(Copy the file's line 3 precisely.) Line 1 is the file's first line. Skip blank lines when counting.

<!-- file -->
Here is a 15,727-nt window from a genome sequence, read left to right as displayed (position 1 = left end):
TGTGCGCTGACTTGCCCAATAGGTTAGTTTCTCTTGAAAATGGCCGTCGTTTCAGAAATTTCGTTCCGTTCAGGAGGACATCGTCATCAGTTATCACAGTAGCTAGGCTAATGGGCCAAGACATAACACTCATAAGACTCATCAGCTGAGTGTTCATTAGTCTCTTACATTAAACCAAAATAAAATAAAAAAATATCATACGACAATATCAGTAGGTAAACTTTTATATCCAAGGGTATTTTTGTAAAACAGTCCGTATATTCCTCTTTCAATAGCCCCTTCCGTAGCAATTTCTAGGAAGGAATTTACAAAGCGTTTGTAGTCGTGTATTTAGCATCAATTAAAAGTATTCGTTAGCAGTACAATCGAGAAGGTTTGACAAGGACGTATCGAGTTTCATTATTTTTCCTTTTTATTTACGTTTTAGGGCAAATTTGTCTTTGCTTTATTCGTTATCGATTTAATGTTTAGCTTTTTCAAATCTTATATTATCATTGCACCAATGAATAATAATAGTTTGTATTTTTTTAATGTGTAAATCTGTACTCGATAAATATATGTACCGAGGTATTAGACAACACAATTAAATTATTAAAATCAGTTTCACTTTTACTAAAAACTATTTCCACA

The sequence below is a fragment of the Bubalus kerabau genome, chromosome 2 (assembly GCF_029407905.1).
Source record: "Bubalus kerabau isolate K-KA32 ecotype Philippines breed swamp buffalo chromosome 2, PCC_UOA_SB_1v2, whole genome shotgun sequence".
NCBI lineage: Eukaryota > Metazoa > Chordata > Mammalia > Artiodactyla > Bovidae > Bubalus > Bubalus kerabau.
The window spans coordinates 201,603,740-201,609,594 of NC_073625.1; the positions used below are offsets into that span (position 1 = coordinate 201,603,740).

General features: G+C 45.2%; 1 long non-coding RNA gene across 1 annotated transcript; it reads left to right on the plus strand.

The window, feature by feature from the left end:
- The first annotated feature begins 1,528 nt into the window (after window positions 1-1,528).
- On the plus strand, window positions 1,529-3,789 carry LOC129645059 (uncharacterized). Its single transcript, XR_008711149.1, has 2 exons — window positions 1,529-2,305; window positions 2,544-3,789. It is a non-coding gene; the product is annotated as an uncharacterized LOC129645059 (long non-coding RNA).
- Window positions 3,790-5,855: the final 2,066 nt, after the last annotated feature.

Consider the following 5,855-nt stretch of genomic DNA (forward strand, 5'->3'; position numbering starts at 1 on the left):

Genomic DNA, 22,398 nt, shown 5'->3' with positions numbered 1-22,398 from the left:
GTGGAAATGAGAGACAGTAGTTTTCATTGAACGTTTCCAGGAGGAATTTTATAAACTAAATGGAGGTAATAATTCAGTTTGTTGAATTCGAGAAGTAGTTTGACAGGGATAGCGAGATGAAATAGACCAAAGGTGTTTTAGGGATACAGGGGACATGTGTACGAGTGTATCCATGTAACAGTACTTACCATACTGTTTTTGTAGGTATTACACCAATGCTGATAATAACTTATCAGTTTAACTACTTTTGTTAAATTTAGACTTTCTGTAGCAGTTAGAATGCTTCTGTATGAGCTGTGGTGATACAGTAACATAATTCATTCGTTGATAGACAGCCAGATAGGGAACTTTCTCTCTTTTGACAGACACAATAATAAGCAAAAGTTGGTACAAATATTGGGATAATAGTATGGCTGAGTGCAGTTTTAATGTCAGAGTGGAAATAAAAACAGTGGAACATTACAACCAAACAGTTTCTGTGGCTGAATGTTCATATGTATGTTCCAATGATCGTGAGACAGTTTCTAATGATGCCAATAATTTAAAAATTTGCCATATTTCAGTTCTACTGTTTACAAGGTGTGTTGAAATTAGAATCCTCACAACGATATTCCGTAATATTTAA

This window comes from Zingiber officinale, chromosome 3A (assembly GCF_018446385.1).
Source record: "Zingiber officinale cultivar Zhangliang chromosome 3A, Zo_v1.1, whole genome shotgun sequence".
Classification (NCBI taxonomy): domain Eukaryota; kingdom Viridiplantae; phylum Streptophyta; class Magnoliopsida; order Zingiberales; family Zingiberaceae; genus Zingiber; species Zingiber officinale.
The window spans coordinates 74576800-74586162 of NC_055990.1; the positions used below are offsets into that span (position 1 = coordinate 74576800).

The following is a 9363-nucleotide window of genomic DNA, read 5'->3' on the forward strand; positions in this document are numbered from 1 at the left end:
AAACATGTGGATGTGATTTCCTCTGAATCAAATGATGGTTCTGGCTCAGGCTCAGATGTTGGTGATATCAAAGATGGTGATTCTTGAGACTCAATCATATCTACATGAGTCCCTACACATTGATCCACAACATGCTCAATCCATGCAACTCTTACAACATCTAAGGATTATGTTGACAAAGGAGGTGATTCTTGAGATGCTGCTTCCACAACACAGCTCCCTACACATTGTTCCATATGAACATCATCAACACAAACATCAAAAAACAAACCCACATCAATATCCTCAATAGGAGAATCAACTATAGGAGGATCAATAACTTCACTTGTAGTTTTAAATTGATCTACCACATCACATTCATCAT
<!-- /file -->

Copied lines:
The sequence below is a fragment of the Bubalus kerabau genome, chromosome 2 (assembly GCF_029407905.1).